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Does Your Organization Need Cyberliability Insurance?

In our last issue of Lifelines, we took a look at how LIUNA District Councils, Local Unions, health and welfare funds and signatory contractors can take steps to protect themselves from cyber attacks. This month, we examine whether your organization should consider adding cyberliability insurance in the event a data breach does occur.

Impact of a Data Breach

Data breaches expose personally identifiable information (PII) and protected health information such as Social Security numbers or medical records. This information is commonly used in identify theft schemes and other fraud-related crimes.

Virtually all organizations and employers have PII or protected data that must be secured. For example, some federal and state laws now require employers to keep copies of employee medical records on file.

Cyberliability insurance policies help cover the variety of expenses that can result from a data breach. For example, federal and state privacy and security laws increasingly require organizations to:

  1. Notify people who are affected by a data breach, usually by mail
  2. Offer credit monitoring to those affected
  3. Offer identity protection services to those affected

The costs associated with these requirements can quickly add up, and that’s just the administrative costs. Health plans, including multiemployer health and retirement plans, are subject to Health Insurance Portability and Accountability Act (HIPAA) requirements that could trigger other costs. These include fines, penalties and even legal claims brought by states on behalf of affected residents. Lastly, there are also the financial losses related to the data breach itself.

Policies usually provide for experienced attorneys, experts to track down the source of the breach and public relations professionals. The cost of cyberliability insurance has decreased in recent years, with an average policy running a few thousand dollars.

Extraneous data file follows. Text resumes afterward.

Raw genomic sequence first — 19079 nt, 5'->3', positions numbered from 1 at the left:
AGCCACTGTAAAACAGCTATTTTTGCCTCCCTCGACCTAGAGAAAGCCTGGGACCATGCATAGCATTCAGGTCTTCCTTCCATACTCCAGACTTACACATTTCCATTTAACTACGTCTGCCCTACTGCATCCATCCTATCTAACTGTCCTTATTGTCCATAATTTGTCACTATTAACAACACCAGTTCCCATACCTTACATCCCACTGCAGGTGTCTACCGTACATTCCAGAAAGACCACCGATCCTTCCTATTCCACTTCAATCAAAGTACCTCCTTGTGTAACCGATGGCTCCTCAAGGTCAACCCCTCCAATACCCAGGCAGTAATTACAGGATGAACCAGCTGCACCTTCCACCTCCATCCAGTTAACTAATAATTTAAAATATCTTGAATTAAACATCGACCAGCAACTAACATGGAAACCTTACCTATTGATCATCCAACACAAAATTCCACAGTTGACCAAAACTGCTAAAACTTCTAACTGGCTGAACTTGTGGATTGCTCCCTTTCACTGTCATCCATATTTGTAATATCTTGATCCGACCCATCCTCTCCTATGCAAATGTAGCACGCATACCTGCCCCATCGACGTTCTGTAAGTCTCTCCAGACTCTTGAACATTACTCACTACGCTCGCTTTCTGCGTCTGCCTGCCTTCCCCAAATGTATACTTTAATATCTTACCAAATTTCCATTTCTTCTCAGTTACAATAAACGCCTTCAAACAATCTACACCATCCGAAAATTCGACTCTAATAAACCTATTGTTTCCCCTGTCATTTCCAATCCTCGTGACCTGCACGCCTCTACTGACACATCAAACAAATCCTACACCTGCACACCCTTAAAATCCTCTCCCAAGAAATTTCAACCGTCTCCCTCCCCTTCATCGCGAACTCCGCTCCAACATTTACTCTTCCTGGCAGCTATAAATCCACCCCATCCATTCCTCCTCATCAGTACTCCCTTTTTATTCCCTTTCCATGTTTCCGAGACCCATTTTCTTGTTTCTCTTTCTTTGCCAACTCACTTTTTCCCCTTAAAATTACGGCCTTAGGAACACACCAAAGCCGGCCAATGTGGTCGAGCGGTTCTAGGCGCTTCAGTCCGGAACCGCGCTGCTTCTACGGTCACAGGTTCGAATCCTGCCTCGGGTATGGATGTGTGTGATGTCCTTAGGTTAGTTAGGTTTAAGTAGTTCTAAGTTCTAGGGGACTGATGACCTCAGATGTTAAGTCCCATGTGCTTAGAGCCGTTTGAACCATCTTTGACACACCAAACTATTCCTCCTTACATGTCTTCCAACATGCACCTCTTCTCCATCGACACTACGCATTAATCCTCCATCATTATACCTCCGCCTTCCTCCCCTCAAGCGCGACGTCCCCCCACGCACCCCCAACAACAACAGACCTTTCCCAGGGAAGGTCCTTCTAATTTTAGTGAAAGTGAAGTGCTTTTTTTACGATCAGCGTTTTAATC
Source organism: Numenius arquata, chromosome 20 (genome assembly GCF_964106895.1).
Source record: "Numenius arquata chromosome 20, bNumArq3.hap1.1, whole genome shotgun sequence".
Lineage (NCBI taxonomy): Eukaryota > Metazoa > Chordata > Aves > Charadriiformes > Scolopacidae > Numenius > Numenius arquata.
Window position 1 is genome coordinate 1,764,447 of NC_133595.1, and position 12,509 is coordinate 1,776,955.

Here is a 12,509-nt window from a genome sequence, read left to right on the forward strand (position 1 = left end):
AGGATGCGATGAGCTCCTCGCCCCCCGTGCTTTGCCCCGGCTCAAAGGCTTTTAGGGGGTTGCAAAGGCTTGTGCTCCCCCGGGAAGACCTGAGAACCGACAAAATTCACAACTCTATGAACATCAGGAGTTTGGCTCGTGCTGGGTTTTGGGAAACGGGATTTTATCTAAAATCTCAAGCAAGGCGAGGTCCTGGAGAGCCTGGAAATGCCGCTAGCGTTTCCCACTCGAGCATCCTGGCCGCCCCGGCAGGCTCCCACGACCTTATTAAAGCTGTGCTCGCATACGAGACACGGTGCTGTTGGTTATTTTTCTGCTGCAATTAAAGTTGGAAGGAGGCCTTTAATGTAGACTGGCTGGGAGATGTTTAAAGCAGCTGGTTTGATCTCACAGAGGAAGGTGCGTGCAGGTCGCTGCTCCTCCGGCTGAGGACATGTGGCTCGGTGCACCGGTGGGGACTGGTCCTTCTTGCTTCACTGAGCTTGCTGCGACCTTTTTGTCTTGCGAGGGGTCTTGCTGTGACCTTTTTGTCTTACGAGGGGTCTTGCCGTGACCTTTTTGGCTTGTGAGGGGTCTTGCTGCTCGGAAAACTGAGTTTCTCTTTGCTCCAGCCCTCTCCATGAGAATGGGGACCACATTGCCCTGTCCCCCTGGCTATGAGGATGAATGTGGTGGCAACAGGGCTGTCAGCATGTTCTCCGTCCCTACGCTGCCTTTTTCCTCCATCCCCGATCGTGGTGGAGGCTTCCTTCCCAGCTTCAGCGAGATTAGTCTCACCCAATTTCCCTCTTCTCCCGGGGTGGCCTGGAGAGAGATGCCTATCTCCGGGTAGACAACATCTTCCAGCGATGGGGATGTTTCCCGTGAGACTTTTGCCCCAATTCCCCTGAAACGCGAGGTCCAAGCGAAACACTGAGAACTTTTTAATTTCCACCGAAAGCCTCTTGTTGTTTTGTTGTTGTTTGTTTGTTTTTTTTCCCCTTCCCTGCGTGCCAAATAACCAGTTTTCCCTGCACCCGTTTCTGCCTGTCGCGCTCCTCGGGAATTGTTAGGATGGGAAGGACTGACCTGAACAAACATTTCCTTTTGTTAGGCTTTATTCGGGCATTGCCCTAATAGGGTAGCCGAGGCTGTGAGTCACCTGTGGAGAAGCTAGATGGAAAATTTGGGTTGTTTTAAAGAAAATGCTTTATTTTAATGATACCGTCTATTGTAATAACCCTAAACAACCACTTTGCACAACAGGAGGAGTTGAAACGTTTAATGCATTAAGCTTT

If you’re considering cyberliability insurance for your organization, contact your insurance broker or legal counsel for help in finding the right policy. Answering these questions will help determine the scope and cost of coverage.

  1. How many records will the policy cover?
  2. Do you already have policies in place to protect sensitive information?
  3. Do you have a plan in the event a data breach does occur?
  4. How stringent are your cybersecurity practices? For example, do you use encryption software, antivirus programs and/or mandatory password protection?
  5. Have you had a data breach in the last two years?

Though cyberliability insurance can’t bring your data back, it can help defray the administrative, technological and legal costs associated with a breach. As security laws become more numerous and complex, those potential costs continue to rise.

[Nick Fox]

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